Journal Article
Randomized Controlled Trial
Research Support, Non-U.S. Gov't
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Hypervigilance and avoidance in visual attention in children with social phobia.

BACKGROUND AND OBJECTIVES: Attentional bias towards threat in socially anxious adults is well documented; however, research on this bias in children with social phobia is rather scarce. The present study investigates whether the hypervigilance-avoidance hypothesis also applies to children with social phobia.

METHODS: Thirty children (aged 8-12) with social phobia and 43 control children participated in an eye-tracking experiment while their attentional distribution was recorded. Social anxiety was induced in half of the children before the eye-tracking task. Stimuli were presented for 3000 ms, and bias scores for initial fixations and the time span of attention were assessed.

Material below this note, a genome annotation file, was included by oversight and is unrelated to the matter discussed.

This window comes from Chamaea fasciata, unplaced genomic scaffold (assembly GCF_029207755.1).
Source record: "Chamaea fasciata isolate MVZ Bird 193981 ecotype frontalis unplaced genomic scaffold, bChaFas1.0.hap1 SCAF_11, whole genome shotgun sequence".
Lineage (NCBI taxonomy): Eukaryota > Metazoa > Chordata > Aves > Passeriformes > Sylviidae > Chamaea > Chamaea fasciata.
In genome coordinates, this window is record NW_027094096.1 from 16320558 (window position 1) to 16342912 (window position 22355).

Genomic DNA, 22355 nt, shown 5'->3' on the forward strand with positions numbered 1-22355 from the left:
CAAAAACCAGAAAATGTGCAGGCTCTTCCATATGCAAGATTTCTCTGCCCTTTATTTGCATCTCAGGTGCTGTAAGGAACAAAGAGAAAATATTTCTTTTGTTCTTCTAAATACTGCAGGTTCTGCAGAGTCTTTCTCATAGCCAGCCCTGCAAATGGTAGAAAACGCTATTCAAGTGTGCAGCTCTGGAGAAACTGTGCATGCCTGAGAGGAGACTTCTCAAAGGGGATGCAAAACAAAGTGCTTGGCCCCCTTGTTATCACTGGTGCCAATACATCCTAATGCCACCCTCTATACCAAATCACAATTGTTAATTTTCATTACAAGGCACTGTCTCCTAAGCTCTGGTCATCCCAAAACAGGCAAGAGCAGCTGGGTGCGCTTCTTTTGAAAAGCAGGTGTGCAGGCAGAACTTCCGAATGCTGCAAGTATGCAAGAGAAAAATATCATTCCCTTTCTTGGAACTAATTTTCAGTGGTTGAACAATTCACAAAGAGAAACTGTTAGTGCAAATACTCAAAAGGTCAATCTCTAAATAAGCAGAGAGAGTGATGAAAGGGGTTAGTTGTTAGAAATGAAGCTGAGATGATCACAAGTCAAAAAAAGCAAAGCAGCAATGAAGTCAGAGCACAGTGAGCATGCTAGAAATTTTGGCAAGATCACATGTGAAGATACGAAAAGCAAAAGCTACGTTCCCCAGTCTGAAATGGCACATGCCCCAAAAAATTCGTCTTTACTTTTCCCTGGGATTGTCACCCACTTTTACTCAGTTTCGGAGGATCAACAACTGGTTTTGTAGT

RESULTS: Results indicated initial vigilance towards angry faces for all children independent of anxiety induction, while hypervigilance (but not avoidance) was only established in children with social phobia for angry-neutral face pairs and with social fears induced. Self-report measures of anxiety correlated with bias towards threat with more pronounced associations occurring in the anxiety induction condition.

LIMITATIONS: We did not record reaction times simultaneously which limits the opportunity to compare our results to some previous studies which focused on this variable as an indicator of attention.

CONCLUSIONS: Cognitive biases in elementary school children (between 8 and 12 years) relate to hypervigilant rather than to avoidant information processing. Attentional distribution varies over time. Differences between clinical anxious and healthy children seem to be modified by anxiety induction, symptom severity and contextual stimuli, such as the emotional valence of a face and the context in which the threat stimulus appears.

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